Douglas Haynes, associate professor of history at UCI, likes to show his students a picture called the “Founding of the American Medical Association,” a rendering of the first meeting of AMA delegates in 1847.
“I’ll ask the students to describe who’s present in the picture,” Haynes says, “and the answer is usually something like, ‘a lot of soberly dressed men.’” In fact, they’re all white, male and dressed “in the uniform of a nascent professional middle class.” Women and African Americans were barred from the AMA in the 19th century.
“It’s a way to get students to think about how organizations are constructed through a process of inclusion and exclusion,” says Haynes, whose latest book project focuses on the AMA’s early years.
When it comes to organizations shutting out people because of race or gender, Haynes is determined that history doesn’t repeat itself. He’s one of 11 members of the UC President’s Task Force on Faculty Diversity, which is reviewing the representation of minorities and women among faculty at each UC campus.
“We’re creating an opportunity for campuses to intensify their leadership in producing a diverse faculty for an increasingly diverse state,” Haynes says.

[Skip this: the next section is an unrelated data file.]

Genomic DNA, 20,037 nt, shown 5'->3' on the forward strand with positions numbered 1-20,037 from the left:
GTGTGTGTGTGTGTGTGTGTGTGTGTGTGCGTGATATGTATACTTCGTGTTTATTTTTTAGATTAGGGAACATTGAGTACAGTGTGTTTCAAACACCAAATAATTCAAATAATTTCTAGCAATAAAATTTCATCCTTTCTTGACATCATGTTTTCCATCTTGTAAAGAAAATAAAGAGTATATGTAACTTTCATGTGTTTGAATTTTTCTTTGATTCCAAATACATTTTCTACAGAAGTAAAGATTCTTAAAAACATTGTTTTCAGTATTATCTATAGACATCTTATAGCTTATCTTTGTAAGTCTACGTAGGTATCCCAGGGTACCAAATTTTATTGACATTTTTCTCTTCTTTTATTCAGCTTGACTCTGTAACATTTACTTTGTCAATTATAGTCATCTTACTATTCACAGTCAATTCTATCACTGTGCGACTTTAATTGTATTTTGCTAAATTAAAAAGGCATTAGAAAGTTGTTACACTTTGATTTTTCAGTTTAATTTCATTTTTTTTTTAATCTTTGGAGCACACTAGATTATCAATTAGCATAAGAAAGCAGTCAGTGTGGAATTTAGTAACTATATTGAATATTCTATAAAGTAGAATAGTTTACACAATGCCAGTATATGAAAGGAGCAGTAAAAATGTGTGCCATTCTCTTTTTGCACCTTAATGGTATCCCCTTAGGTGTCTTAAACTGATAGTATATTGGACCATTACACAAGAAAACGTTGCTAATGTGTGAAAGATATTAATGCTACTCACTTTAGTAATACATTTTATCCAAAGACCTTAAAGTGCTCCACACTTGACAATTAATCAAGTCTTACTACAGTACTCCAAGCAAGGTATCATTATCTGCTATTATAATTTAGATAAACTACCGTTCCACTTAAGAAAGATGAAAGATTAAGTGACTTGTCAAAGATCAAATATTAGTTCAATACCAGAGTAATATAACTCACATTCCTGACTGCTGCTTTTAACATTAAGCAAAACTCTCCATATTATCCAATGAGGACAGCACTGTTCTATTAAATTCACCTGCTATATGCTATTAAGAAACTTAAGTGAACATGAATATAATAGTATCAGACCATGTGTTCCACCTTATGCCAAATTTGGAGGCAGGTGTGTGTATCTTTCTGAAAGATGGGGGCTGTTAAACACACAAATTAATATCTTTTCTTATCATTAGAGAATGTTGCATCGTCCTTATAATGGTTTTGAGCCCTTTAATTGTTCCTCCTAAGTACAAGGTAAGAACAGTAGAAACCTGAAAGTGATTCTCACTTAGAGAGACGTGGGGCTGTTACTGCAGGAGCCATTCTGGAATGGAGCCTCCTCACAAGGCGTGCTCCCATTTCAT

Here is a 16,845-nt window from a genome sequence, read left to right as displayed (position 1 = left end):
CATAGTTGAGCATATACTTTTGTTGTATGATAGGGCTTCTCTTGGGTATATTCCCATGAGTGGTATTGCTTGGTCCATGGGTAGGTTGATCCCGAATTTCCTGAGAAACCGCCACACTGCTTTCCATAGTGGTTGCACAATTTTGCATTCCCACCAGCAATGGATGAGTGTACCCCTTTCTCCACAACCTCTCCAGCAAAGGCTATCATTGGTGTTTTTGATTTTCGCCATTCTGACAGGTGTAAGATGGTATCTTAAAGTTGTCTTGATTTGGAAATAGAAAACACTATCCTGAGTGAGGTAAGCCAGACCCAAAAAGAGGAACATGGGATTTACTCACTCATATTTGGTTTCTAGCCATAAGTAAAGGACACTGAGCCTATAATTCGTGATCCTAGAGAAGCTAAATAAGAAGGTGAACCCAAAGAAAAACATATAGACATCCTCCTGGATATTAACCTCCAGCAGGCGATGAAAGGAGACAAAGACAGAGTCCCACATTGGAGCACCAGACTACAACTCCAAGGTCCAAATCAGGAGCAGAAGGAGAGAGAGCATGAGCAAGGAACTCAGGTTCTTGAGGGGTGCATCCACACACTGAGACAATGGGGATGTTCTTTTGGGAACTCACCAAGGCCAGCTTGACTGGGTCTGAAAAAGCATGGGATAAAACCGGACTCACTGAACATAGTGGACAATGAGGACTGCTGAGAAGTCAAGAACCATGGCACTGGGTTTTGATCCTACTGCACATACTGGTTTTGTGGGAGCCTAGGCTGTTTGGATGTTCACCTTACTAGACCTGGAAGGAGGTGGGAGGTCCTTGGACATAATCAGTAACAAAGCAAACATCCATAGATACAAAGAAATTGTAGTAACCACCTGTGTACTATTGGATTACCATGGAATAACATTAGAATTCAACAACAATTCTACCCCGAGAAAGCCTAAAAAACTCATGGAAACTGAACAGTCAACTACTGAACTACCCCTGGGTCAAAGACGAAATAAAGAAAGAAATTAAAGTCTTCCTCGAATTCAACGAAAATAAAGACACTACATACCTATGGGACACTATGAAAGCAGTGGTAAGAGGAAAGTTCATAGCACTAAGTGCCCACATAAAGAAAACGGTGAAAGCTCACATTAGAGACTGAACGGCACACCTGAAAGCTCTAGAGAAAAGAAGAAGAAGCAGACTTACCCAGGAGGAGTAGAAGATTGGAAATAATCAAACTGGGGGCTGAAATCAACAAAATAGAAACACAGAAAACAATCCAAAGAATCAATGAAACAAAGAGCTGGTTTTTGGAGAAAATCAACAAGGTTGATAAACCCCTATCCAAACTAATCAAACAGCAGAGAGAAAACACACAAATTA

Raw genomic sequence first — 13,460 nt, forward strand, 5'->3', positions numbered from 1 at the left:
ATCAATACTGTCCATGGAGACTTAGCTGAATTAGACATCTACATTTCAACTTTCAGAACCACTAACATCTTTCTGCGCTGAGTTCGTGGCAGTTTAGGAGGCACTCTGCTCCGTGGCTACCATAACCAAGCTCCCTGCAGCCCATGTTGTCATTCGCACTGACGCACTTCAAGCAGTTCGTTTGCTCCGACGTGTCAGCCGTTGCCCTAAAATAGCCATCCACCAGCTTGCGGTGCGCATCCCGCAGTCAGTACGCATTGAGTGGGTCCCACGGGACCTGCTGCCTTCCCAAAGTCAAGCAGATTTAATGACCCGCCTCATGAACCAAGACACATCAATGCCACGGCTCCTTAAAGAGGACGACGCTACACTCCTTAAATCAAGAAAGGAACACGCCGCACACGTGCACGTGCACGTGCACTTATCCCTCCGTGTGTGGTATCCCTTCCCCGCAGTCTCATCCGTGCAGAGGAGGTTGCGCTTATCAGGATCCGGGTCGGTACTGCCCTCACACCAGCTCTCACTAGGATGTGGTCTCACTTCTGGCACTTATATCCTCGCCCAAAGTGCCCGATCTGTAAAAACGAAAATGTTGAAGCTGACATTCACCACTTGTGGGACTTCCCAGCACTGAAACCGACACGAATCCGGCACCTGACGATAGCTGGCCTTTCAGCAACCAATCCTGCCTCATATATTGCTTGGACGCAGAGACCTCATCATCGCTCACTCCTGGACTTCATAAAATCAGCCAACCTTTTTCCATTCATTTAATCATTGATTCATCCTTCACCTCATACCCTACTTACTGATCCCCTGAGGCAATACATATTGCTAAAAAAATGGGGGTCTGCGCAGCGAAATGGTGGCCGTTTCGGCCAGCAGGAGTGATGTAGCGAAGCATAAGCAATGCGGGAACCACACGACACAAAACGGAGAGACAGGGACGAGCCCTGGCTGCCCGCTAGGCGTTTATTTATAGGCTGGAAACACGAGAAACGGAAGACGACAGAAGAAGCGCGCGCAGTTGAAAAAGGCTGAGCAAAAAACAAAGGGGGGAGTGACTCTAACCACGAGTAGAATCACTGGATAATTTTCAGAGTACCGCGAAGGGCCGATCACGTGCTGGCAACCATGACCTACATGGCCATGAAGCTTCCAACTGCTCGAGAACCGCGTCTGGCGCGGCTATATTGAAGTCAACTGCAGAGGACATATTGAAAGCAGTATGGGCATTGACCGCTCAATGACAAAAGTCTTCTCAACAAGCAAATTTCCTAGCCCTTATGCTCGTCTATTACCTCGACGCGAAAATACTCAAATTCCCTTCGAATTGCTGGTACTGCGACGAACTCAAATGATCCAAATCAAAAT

Recruiting and retaining women and minorities continues to be a challenge for UC campuses, Haynes says, but he’s encouraged by the progress made at UCI.
“The appointment of Chancellor Michael Drake is a powerful illustration of excellence in diversity. He’s the first African American chancellor of a comprehensive campus in the history of the University of California.”
Haynes came to UCI 12 years ago, after completing his doctorate in history at UC Berkeley. The former acting director and an affiliated faculty member of the African American studies program, he serves as UCI’s community equity advisor, working with faculty and administrators to advance excellence by ensuring that minorities and women aren’t left out of the picture.
“Our campus is great because of its continuing commitment to diversity, which makes UCI more responsive to the people of Orange County, the state, and the world,” he says.